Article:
Source: International Journal for Parasitology - Category: Parasitology Authors: Tags: Int J Parasitol Source Type: research

Related Links:

(Virginia Tech) Renowned tick immunobiologist Utpal Pal wants to adapt the rabies vaccination platform to produce antibodies that can protect against Borrelia burgdorferi, the bacteria responsible for Lyme disease. The intention is to apply this work to other tick-borne diseases in the future.
Source: EurekAlert! - Medicine and Health - Category: International Medicine & Public Health Source Type: news
We report a case of acute neuroborreliosis that manifested as extended isolated cervical myelitis. Not only the manifestation as isolated myelitis in the early stages of borreliosis represents a rarity, but also the strong contrast between mild clinical symptoms and pronounced imaging findings in this case is remarkable.Case Rep Neurol 2020;12:276 –281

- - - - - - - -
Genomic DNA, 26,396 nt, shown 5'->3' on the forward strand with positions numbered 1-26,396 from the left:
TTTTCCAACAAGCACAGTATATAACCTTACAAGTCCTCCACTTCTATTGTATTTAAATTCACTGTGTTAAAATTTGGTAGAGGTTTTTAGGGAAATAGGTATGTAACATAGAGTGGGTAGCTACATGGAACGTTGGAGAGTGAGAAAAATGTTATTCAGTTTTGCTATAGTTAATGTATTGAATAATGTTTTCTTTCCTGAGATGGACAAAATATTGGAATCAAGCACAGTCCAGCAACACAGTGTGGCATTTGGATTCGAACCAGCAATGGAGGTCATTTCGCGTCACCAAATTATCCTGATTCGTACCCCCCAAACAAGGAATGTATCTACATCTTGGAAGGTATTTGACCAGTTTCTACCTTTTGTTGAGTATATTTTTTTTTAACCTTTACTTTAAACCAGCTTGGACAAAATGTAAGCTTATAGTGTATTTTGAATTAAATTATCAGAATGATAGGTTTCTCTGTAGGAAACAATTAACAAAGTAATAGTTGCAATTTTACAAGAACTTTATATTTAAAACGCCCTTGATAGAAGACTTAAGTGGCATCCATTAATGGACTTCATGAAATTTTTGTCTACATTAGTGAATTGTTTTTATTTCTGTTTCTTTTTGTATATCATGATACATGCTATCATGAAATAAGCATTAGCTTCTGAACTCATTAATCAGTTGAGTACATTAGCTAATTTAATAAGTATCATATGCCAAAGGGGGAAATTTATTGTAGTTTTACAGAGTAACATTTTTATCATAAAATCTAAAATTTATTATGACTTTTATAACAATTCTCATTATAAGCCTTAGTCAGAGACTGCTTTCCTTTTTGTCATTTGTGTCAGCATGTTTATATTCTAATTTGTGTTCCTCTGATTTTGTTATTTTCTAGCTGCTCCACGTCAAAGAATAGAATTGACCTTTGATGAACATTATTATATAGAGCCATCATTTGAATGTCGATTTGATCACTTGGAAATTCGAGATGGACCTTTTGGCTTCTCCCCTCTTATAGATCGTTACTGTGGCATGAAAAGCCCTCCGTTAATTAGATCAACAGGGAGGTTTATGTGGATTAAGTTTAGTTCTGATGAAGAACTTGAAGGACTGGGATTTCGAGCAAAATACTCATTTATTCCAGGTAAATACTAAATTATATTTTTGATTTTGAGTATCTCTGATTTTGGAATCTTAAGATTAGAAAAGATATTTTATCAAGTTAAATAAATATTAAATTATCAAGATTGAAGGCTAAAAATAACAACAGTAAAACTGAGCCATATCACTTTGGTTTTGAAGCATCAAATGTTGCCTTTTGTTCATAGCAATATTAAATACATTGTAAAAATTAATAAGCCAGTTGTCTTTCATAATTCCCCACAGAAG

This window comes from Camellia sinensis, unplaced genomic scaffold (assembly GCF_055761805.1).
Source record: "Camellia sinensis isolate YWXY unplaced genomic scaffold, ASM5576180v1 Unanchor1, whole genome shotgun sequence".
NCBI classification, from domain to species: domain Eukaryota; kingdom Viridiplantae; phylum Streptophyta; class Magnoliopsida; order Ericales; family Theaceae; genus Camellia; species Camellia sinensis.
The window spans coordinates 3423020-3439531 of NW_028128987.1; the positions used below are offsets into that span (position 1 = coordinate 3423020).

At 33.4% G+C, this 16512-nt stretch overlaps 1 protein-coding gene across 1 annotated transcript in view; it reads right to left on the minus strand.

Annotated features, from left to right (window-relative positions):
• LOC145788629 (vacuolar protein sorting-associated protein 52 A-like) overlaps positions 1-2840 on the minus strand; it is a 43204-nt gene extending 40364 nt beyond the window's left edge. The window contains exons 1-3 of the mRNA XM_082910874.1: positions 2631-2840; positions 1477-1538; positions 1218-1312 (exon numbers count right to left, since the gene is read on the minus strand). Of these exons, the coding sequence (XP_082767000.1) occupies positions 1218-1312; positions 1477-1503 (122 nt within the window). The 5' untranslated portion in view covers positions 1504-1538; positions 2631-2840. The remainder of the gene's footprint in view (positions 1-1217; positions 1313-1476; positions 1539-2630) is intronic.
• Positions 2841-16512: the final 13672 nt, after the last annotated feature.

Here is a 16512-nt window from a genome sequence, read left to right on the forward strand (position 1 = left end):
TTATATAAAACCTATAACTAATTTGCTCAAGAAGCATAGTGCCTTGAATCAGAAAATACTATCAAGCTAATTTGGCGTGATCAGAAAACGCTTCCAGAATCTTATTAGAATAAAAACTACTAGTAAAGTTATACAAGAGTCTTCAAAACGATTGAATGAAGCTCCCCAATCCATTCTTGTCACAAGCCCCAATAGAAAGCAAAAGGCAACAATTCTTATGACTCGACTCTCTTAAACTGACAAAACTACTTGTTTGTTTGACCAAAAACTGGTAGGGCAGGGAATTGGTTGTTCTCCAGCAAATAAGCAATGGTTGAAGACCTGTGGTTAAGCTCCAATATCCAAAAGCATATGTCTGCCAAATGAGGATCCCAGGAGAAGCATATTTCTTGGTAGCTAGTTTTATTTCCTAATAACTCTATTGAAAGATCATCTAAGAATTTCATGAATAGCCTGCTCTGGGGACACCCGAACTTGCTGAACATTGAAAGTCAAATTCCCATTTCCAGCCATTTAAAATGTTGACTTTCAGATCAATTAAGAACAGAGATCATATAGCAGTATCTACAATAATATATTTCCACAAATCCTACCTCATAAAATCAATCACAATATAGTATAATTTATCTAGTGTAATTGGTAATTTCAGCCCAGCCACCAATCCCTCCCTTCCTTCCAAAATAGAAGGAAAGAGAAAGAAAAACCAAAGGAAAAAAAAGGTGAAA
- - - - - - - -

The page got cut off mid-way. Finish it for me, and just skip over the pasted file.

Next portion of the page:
Source: Case Reports in Neurology - Category: Neurology Source Type: research
Infection with tick borne Borrelia Burgdorferi (Lyme disease) can without treatment rarely develop into a chronic phase. Secondary Normal Pressure Hydrocephalus (sNPH) based on chronic infection with Borrelia ...
Source: BMC Neurology - Category: Neurology Authors: Tags: Case report Source Type: research
When we get an acute illness like the flu or a cold, we feel sick for a week or two and then get back to our usual lives. This is how illness is “supposed” to go. But what happens when illness doesn’t fit this bill? What do patients with chronic conditions like diabetes or multiple sclerosis, or with persistent symptoms of Lyme disease or long-haul COVID-19, do when they can’t go back to their normal lives? Having suffered from the latter two — tick-borne illnesses that have plagued me for two decades, and a case of COVID-19 that took four months to shake — I’ve learned a few lesso...